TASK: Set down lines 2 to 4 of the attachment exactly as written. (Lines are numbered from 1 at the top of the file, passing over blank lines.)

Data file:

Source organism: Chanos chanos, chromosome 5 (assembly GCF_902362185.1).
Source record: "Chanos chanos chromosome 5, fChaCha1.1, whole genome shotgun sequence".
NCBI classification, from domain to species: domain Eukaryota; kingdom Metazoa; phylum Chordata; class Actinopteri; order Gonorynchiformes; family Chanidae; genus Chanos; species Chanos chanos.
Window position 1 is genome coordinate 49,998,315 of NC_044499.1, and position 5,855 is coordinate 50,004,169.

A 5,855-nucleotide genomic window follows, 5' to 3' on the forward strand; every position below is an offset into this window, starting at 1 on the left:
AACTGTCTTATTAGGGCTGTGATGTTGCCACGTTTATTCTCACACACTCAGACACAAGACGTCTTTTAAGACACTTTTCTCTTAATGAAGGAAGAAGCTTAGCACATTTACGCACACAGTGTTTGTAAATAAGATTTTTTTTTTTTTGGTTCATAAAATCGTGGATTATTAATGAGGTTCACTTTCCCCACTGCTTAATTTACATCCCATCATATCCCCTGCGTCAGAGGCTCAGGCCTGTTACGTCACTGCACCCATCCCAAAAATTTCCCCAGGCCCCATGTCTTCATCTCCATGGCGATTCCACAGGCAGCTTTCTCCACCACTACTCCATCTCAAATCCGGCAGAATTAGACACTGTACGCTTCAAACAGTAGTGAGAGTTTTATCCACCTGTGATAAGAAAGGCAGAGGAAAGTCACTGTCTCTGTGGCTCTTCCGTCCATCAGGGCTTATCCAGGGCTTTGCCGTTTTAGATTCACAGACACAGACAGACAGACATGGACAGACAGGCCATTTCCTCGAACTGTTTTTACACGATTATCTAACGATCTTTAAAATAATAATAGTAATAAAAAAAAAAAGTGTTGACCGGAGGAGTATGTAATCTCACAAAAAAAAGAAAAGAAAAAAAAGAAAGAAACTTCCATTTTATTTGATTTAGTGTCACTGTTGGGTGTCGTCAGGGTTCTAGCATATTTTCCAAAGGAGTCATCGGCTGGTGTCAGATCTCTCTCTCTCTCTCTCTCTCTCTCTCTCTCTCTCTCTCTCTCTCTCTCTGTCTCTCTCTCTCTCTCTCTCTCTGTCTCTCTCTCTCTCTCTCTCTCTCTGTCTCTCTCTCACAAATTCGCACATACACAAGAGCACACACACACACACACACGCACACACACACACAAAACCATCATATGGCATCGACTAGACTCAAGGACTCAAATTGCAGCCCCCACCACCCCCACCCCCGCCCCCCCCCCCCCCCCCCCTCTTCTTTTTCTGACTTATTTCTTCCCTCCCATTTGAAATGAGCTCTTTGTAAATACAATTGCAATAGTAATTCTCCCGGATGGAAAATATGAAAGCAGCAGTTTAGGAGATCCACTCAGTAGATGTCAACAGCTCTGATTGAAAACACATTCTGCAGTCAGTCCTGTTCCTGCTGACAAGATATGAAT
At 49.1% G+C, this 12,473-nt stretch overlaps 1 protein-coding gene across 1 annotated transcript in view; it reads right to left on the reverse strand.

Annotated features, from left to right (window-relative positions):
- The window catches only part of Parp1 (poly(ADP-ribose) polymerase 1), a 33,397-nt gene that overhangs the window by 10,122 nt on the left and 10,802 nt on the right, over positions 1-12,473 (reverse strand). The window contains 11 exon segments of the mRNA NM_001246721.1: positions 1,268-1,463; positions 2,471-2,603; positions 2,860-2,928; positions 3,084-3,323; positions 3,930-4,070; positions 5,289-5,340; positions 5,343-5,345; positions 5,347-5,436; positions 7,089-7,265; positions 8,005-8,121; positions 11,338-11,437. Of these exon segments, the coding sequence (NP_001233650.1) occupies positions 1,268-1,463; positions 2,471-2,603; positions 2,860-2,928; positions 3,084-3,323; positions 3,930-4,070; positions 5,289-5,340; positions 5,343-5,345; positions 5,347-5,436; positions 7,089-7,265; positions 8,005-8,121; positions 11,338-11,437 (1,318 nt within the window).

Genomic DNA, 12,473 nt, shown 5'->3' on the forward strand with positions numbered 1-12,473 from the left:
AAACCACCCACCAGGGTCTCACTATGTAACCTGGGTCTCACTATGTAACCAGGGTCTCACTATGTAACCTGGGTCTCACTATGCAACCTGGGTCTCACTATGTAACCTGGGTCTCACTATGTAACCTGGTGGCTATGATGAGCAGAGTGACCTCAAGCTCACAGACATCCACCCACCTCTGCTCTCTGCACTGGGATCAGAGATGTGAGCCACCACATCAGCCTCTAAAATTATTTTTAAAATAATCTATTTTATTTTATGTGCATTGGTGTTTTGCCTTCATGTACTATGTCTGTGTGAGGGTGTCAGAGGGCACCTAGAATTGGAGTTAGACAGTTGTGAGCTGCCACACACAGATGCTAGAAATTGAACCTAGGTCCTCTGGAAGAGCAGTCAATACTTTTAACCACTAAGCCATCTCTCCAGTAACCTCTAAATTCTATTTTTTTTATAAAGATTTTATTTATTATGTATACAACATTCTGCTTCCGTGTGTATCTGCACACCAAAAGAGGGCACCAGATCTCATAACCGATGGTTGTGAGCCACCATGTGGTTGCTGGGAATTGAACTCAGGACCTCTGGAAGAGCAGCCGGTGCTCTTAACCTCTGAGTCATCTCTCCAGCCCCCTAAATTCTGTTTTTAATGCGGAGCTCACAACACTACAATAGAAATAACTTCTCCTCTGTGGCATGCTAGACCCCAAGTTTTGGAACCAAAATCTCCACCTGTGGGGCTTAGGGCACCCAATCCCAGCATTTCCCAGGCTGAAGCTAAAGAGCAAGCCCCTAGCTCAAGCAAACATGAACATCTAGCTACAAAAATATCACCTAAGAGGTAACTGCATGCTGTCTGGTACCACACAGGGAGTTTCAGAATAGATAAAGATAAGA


Source record: "Chanos chanos chromosome 5, fChaCha1.1, whole genome shotgun sequence".
NCBI classification, from domain to species: domain Eukaryota; kingdom Metazoa; phylum Chordata; class Actinopteri; order Gonorynchiformes; family Chanidae; genus Chanos; species Chanos chanos.
Window position 1 is genome coordinate 49,998,315 of NC_044499.1, and position 5,855 is coordinate 50,004,169.